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Article Archive >> Community

In Mountain Top Removal, Which Side Are You On?

In Mountain Top Removal, Which Side Are You On?

In the 1940s, a tiny woman named Florence Reece wrote "Which Side Are You On?" She sang it at rallies throughout the coalfields to protest the severe suffering miners of the time faced-the unsafe mines, poor living conditions and unfair wages. It was the union's theme song, a rallying cry that helped workers organize and live a better life.
Mrs. Reece's song has stayed alive through many adaptations throughout the world, and recently it has returned to its origins in the coalfields of Appalachia. Here, as the mountains have come tumbling down, citizens have raised up this song as a protest to the job loss, water loss and sheer, enormous loss of mountains to a mining practice called mountaintop removal. In this form of mining, huge machines remove hundreds of feet of trees, soil and rock just to reach an 18-inch seam of coal. One mine is easily the size of Manhattan, and all of the mines together soon will be the size of Delaware. It is a destruction so vast that it is visible from the moon and impossible to imagine even when you see it.
I have seen these un-mountains, witnessed the skyline descend blast by blast, and I have sung "Which Side Are You On?" to protest mountaintop removal mining.
But the song is wrong, and so was I to sing it. There are no sides.
Sure, there are the haves and the have-nots, the coalmine operators and the environmental activists; the neighbors suffering from poor health, damaged houses, and ruined wells just because they live below these mines and the city-dwellers miles away ignorant of their sin as they flick on a light and siphon off more electricity, draw down the mountain just a little more. From this point of view, the sides are easy to see, the line in the soil well marked.
But the ground shifts, forces you to climb a little higher before the higher is destroyed, to get a good last look from a peak that won't exist in a few months. And from this new perspective you see that there is only one view, one sky, one sun, one earth. There are no sides.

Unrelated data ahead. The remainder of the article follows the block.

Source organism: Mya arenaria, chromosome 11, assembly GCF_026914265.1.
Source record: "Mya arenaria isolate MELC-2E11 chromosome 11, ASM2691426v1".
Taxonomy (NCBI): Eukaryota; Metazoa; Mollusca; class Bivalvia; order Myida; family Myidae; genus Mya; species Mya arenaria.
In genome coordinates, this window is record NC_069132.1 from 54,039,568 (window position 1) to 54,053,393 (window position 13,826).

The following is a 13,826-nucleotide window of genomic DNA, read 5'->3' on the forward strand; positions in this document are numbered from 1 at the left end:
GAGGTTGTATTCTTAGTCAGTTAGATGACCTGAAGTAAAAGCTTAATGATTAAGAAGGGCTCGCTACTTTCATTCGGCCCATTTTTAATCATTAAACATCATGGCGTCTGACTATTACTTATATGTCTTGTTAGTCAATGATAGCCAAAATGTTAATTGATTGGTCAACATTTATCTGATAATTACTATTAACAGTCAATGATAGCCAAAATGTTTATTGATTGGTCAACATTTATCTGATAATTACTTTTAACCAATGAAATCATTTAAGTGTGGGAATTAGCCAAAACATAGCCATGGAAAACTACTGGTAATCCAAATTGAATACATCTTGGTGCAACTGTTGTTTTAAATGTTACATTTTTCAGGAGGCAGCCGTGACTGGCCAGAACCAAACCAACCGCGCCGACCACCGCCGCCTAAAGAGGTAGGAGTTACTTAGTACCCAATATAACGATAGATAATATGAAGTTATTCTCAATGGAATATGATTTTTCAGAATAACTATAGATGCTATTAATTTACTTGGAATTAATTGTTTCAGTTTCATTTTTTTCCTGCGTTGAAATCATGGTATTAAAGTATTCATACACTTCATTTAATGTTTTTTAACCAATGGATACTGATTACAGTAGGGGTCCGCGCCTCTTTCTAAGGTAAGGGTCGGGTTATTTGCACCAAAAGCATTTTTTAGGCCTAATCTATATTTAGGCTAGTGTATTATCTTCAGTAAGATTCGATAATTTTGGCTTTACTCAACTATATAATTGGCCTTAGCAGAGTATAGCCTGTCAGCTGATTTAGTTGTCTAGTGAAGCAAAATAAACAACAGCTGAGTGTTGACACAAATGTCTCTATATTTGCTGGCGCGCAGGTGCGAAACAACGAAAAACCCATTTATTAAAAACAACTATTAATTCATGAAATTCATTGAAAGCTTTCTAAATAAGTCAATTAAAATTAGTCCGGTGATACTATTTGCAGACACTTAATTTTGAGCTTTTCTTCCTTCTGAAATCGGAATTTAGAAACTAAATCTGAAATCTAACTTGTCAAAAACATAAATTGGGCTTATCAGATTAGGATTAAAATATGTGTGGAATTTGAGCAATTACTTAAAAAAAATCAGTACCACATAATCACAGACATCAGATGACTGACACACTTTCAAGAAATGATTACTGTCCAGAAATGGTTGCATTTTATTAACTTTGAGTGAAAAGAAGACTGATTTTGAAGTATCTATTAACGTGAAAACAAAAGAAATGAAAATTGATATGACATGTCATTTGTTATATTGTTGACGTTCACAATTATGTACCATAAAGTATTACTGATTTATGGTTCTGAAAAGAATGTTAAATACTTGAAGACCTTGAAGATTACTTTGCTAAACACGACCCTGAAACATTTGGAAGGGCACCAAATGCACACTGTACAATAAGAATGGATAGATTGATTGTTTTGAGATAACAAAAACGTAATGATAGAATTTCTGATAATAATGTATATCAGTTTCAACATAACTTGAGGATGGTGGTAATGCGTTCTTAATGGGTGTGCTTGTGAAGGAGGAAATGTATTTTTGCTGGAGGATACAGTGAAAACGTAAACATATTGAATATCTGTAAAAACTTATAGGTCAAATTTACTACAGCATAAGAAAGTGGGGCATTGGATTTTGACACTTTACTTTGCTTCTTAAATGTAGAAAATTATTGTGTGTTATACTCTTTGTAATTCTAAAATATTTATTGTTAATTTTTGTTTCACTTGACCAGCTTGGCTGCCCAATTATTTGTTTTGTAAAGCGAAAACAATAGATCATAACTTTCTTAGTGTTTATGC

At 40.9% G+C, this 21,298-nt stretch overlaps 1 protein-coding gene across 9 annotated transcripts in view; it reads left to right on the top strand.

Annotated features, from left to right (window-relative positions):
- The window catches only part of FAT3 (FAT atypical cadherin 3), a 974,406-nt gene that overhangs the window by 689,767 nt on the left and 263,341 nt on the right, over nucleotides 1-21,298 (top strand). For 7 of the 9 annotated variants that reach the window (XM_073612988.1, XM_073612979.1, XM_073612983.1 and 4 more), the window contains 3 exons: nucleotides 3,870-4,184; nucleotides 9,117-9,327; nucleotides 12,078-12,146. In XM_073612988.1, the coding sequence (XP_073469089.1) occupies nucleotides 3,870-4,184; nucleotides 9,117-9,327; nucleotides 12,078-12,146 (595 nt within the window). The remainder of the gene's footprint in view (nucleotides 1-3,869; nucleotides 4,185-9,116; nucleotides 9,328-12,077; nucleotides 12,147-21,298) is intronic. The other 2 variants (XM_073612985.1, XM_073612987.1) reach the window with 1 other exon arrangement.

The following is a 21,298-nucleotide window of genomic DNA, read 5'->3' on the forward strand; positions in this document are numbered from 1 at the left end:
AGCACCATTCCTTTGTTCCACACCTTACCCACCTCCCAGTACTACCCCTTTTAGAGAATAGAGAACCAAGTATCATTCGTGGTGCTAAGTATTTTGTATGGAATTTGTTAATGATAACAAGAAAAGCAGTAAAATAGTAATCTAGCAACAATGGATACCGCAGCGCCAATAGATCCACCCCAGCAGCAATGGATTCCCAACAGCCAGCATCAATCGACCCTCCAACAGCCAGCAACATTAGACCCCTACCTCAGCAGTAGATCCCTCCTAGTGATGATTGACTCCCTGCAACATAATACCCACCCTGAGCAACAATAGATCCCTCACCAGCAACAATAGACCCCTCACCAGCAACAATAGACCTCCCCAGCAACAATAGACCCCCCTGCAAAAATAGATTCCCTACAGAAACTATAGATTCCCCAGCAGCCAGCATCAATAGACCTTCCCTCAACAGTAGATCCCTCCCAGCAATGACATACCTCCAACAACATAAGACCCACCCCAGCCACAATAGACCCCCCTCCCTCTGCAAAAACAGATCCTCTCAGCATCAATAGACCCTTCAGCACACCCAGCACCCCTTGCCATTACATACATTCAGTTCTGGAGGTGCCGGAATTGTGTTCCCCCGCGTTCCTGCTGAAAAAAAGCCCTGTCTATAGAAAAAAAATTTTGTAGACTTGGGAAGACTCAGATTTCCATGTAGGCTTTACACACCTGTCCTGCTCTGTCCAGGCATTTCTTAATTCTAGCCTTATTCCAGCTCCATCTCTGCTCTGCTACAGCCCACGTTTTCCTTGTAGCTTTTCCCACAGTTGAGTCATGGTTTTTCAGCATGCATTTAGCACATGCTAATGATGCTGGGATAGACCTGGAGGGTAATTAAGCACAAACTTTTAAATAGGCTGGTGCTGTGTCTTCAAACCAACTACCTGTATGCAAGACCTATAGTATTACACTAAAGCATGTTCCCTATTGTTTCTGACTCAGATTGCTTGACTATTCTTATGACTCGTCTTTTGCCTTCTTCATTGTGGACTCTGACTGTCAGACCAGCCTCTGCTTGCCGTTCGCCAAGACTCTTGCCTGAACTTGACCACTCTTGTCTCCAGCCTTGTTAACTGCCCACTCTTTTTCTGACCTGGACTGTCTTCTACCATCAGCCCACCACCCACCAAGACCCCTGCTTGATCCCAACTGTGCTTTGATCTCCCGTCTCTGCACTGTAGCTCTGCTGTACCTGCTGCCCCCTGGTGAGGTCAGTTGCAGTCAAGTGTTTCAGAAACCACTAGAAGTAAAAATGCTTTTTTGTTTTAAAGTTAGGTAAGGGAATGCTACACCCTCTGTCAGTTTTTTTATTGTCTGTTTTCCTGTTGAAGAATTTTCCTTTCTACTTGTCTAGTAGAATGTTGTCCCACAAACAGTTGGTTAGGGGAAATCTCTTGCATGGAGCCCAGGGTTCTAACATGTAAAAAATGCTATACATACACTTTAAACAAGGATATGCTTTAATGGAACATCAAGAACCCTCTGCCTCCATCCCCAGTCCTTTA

Yes, we must speak out to stop mountain top "removal," to tell the world our mountains should be added to the endangered species list. And we should reconsider the innocuous term "removal." We remove a splinter from a finger with tweezers, we don't cut off the whole finger, and yet that wholesale butchery is what gets glossed over with this word "removal."
Whatever we call it, I can't protest mountaintop "removal" without also making changes in how I live-no one can. "Blow up the TV," sings John Prine, and I'd add the clothes dryer to that as well. Turn off the AC, use efficient light bulbs, and "eat a lot of peaches," as Prine preaches.
The citizens fighting mountaintop removal preach that we all live downstream and they're right, in part. This mining practice causes drastic flooding because the rain-retaining trees and topsoil are destroyed and the waterways filled in. Instead of a spongy layer of duff, nothing holds the water as it gathers momentum to wash out hollows, valleys, villages, and cities, the increased flooding literally affecting millions of people.
But we all live upstream also. We consumers and our demand for "cheap" electricity are the source of this coal-river. We don't want to know the origin of coal, or that we ignorantly pay to destroy mountains older than all of humankind.
Fifty percent of our electricity comes from coal. Every light switch, every dial on the air conditioner, every TV remote control bears the mark of our fingers. We are all guilty of cutting down the mountains and every time we fingerprint one of these switches, we book ourselves and all of our future generations to an impoverished life spent in a mountain-less prison of our own making.
There are no sides.

Jim Minick teaches English at Radford University, writes a column for the Roanoke Times New River Current and is author of Finding a Clear Path, a book of essays.

Distributed by Bay Journal News Service

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